After our long stopover at Batu Caves, we returned to our van and continue along the ascending road up to Genting Highlands. Along the way, we made a toilet stopover at the mist-shrouded Chin Swee Caves Temple. Cheska and I decided to make a short 15-min. tour of the temple, wrapping ourselves in our jackets as it was very cold outside.
This 28-acre Taoist temple was built from 1976 to 1994 (at a cost of RM12 million) by the late Genting Berhad founder and gambling magnate Tan Sri Dato’ Seri Lim Goh Tong. He discovered this serene site (similar to the Chin Swee Crag back in Penglai Village, where Tan Sri Lim was born in Fujian, China) when he started building the first hotel in Genting Highlands. Taking 18 years to complete, it was officially opened on March 29, 1994.
Just after the entrance gate is the Nine-Color Dragon Wall of Luck. It has 9 dragons, in different dispositions and shades of colors, painted on the wall. In Feng Shui, 9 dragons represent longevity. Each dragon, representing different kinds of luck, can bestow blessings on people and symbolized good fortune, vitality and strength.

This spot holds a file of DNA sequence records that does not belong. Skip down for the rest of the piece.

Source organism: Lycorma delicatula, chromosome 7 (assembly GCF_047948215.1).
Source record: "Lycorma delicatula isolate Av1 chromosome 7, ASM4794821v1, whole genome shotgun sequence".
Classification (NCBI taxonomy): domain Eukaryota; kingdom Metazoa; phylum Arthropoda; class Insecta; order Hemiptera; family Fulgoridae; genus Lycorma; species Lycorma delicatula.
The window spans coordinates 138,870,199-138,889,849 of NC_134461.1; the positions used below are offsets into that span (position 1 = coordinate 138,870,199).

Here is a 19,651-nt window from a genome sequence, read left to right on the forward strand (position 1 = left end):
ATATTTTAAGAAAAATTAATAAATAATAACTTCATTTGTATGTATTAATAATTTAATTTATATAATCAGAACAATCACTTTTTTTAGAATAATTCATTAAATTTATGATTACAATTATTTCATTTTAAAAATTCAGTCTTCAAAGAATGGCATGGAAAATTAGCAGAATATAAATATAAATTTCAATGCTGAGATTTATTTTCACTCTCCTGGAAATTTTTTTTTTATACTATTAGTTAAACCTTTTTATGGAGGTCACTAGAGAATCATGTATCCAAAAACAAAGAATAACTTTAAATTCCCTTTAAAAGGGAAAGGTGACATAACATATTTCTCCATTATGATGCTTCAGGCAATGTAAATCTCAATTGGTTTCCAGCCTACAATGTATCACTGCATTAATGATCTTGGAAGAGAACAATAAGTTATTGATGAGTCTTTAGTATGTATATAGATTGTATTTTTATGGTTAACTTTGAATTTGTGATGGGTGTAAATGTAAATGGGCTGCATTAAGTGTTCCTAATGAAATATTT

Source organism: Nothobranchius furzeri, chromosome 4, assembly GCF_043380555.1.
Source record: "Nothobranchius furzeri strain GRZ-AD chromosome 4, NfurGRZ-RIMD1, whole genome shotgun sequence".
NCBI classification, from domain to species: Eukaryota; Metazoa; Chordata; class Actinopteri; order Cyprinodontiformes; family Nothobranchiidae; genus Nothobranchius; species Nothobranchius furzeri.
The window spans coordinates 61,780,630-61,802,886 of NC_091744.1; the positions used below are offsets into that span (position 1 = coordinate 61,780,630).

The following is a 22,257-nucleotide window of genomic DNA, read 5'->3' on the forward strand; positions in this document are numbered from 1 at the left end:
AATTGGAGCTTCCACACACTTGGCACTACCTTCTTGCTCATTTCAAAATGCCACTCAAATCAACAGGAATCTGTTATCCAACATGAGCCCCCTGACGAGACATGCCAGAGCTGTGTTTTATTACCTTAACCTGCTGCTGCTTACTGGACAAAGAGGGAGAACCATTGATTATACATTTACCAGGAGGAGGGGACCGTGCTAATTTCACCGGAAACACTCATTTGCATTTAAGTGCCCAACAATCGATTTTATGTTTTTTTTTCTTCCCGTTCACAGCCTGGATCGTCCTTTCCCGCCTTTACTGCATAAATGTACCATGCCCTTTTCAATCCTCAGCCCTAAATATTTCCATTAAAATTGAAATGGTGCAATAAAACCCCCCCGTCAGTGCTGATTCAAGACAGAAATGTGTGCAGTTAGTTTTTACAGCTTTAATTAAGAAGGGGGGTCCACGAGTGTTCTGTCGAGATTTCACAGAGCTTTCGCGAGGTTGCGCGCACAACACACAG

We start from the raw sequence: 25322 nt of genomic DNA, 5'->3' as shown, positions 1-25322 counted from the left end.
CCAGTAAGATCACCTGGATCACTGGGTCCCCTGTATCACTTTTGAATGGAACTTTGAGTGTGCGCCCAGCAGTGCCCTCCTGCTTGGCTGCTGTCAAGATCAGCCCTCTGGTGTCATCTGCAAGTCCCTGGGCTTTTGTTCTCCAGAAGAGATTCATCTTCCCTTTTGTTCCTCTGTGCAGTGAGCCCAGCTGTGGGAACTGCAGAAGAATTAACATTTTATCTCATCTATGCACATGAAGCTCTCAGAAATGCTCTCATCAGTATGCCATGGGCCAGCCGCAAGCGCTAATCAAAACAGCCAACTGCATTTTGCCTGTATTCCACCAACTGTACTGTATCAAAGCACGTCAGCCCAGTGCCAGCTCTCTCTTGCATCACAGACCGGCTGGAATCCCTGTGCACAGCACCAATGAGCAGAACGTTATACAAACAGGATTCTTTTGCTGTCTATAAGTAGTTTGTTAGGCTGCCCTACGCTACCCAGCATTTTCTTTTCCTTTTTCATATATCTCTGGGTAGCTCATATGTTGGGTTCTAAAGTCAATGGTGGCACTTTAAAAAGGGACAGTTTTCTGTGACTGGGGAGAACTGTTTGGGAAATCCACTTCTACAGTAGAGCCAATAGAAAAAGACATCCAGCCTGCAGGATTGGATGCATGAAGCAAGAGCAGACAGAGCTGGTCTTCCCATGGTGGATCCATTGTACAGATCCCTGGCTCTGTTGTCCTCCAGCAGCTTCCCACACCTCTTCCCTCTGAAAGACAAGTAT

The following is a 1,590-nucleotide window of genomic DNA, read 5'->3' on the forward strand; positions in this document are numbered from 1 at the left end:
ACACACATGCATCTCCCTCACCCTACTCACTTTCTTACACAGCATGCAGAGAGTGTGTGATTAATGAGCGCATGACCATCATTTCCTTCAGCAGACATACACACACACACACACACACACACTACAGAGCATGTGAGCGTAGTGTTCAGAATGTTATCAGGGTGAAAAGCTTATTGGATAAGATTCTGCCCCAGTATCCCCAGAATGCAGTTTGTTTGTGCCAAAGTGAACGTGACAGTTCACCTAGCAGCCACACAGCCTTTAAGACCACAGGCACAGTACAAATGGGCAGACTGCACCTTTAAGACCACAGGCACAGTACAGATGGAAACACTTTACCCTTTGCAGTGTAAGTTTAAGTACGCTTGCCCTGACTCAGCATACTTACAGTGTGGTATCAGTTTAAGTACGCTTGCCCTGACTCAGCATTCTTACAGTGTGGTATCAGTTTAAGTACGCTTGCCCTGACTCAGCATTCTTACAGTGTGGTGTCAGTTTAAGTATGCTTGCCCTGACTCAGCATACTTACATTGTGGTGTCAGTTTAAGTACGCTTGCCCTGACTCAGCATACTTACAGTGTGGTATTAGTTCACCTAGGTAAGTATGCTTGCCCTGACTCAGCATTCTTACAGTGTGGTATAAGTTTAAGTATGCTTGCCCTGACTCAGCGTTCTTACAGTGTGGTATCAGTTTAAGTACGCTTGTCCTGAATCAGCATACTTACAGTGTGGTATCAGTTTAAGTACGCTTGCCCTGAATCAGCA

The sprawling temple complex, surrounded by lush emerald green jungle, has huge statues of a serenely sitting Buddha and a standing Kuan Yin and a smaller statue of the standing Tan Sri Lim Goh Tong.
The 9-storey pagoda, overlooks the 5-storey, ornately decorated Buddhist Temple, is decorated with thousands of Buddhas covering the entire inner wall, from the ground floor to the top. There are thousands of “blessing lamps” for temple devotees to dedicate to those they want blessed by the Buddha.
The aptly named Sky Terrace (Place for Heavenly Offering), a large, 35,000 sq. ft. square at the base of the statue of Kuan Yin, has an excellent panoramic view of the cloud-sheathed valley below and the layers of hills beyond from its observation deck.
How to Get There: The temple is accessible by shuttle buses from Genting Highlands Resort or by taking the Awana Skyway cable car to the Temple Station at the bottom of the hill.